It’s every dietitian’s favourite nutrient… and by the time you’re done reading this, it will be yours, too! I’m talking about fibre (or fiber for my American friends). We’ve all heard we need more of it, but how important can something be if our bodies can’t even digest it? (Pretty important, it turns out.) Fibre does a lot more than keep us “regular” – and you can find it in some pretty tasty places. Read on for more about why you’ll want to up the fibre in your diet!

Which Foods Are High in Fibre?

 By now, I’m sure you’re jumping out of your seat to ask where you can find something so good for you. Well, there’s good news – fibre is found in every whole plant food.

  1. Grains & Legumes

 Make your favourite pasta dishes with Gabriella’s Kitchen Superfood Teff Pasta or Gabriella’s Kitchen High Protein Pasta for an extra dose of fibre, and replace white bread with a whole grain version.

If you’re baking at home, you can easily substitute whole grain flour for at least half of the white flour in a recipe to up the fibre content. Brown rice, oats, barley, and quinoa are all whole grains that make high fibre bases for healthy meals – especially when topped with legumes like lentils, beans, and peas.

Tossing lentils and beans into chili and soups gives you a fibre boost at dinner, as well.

Roasted chickpeas make for a satisfying and crunch high fibre snack, and swapping legume-based dips (like hummus or black bean dip) for mayo-based dips gives you even more fibre at snacktime.

  1. Fruits and Vegetables

 All fruits and vegetables contain some fibre, but you’ll get even more out of your produce when you eat the skins whenever possible. Eating at least seven servings of fruits and vegetables every day (a serving rounds out to 1 cup fresh fruit or veggies, 1/2 cup cooked veggies, 1 cup salad, or 1 medium-sized piece of fruit) ensures that you’re getting plenty of fibre throughout your day.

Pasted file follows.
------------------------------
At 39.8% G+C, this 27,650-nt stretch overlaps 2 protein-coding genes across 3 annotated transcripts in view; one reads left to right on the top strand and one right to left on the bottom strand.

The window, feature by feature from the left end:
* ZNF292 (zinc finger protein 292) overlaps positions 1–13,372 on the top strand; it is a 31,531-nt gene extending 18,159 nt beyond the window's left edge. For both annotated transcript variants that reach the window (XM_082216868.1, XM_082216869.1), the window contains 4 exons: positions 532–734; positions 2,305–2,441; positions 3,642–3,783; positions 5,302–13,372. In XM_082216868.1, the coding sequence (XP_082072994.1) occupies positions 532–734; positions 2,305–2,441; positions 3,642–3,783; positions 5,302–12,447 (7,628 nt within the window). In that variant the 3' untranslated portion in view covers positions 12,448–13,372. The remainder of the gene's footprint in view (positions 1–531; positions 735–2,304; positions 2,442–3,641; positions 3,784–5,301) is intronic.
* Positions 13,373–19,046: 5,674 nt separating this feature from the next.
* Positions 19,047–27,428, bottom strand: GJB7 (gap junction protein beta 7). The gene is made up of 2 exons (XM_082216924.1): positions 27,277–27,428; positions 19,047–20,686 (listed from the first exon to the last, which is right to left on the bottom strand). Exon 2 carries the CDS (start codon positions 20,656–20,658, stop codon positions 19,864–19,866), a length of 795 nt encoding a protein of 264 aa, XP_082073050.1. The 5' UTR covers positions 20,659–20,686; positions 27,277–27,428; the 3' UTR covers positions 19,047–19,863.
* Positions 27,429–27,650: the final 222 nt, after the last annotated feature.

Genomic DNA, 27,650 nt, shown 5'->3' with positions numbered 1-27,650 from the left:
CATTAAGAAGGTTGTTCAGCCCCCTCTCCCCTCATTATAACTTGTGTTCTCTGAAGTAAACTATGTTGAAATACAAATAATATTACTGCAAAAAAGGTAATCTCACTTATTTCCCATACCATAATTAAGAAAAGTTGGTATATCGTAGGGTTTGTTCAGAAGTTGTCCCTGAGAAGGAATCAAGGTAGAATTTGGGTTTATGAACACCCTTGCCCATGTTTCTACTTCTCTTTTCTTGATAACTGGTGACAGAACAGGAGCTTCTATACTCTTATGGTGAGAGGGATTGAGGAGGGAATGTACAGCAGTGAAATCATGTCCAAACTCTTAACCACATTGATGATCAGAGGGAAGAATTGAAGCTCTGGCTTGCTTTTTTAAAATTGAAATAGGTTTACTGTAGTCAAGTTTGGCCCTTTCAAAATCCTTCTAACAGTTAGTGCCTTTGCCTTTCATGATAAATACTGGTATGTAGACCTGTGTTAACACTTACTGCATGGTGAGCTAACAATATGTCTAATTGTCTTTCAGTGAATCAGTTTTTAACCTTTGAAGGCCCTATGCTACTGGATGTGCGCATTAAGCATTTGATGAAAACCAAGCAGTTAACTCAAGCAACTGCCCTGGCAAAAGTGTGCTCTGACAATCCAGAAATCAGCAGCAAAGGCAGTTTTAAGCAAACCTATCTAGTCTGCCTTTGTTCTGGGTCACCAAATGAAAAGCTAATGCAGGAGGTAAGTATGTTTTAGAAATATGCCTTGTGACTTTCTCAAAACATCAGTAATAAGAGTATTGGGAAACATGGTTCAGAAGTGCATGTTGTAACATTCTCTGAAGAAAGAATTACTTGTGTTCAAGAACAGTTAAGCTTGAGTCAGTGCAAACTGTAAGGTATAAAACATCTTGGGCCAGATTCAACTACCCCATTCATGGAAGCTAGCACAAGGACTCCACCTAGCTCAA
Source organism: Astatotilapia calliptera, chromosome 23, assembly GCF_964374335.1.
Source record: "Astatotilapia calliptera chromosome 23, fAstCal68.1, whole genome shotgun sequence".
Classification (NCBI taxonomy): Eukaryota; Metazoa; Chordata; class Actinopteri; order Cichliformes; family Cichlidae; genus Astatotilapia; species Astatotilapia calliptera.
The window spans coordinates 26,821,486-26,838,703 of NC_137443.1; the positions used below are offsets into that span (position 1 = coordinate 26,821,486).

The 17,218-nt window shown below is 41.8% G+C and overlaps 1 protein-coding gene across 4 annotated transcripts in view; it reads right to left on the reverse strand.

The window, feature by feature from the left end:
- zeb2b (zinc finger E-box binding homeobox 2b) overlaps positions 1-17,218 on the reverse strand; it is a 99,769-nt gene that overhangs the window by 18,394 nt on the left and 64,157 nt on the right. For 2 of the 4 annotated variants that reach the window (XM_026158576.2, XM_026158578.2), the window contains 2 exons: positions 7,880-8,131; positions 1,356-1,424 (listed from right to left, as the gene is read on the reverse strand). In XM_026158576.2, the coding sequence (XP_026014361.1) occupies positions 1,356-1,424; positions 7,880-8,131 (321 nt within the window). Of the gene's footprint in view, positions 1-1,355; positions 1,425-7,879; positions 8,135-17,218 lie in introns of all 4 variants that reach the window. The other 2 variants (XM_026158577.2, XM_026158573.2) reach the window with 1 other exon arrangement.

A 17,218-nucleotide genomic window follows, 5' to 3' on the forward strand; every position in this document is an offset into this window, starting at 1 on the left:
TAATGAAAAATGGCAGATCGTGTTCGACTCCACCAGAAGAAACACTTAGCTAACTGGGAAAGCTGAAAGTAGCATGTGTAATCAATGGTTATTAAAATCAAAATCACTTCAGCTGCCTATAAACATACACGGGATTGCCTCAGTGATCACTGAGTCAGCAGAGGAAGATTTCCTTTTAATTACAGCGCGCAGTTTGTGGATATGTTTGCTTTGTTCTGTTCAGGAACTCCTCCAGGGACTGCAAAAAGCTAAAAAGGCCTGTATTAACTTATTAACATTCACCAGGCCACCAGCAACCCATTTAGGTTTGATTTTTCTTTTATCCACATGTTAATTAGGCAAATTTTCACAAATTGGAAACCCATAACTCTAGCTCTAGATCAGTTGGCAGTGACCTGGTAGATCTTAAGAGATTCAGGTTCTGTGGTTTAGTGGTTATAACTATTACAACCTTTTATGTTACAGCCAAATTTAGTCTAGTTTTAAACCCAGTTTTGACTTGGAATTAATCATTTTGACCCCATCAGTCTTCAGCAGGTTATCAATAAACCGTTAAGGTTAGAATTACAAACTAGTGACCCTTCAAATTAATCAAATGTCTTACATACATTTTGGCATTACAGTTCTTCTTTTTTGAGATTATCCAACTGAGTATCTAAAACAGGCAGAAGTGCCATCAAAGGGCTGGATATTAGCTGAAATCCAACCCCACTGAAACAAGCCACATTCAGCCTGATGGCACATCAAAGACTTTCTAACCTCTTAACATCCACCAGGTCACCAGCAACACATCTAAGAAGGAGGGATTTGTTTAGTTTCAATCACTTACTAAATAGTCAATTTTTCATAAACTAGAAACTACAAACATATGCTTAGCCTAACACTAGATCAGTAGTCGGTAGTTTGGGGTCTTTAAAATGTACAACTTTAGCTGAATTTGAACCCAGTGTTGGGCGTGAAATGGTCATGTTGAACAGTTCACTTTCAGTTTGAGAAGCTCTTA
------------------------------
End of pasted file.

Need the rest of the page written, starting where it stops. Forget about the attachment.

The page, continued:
Add some kale or spinach to your smoothies, make your scrambled eggs with tomatoes, mushrooms and green peppers, and load up your pasta sauce with zucchini or fennel. Add frozen berries to your yogurt or oatmeal for a convenient way to boost fibre and antioxidants.

  1. Nuts and Seeds

 Eating more nuts and seeds is one of the easiest ways to add more fibre (and healthy fats and protein!) into your diet. You can easily grab a handful of nuts as a quick snack or sprinkle toasted nuts, sunflower seeds, pumpkin seeds, or flaxseeds on your oatmeal, salads, and yogurt. Some of my favourites are chia seeds and hemp seeds for their healthy omega-3 fatty acids… and you don’t need to grind them up like flax seeds.

By eating a balanced diet with a variety of fibre-rich foods, you’ll give your body what it needs to thrive and be as healthy as it can be. Ready to take our fibre challenge? How many grams are you getting each day?

Xo Christy

MSc, RD, President of 80 Twenty Nutrition

www.80TwentyNutrition.com

Twitter and Instagram: @80twentyrule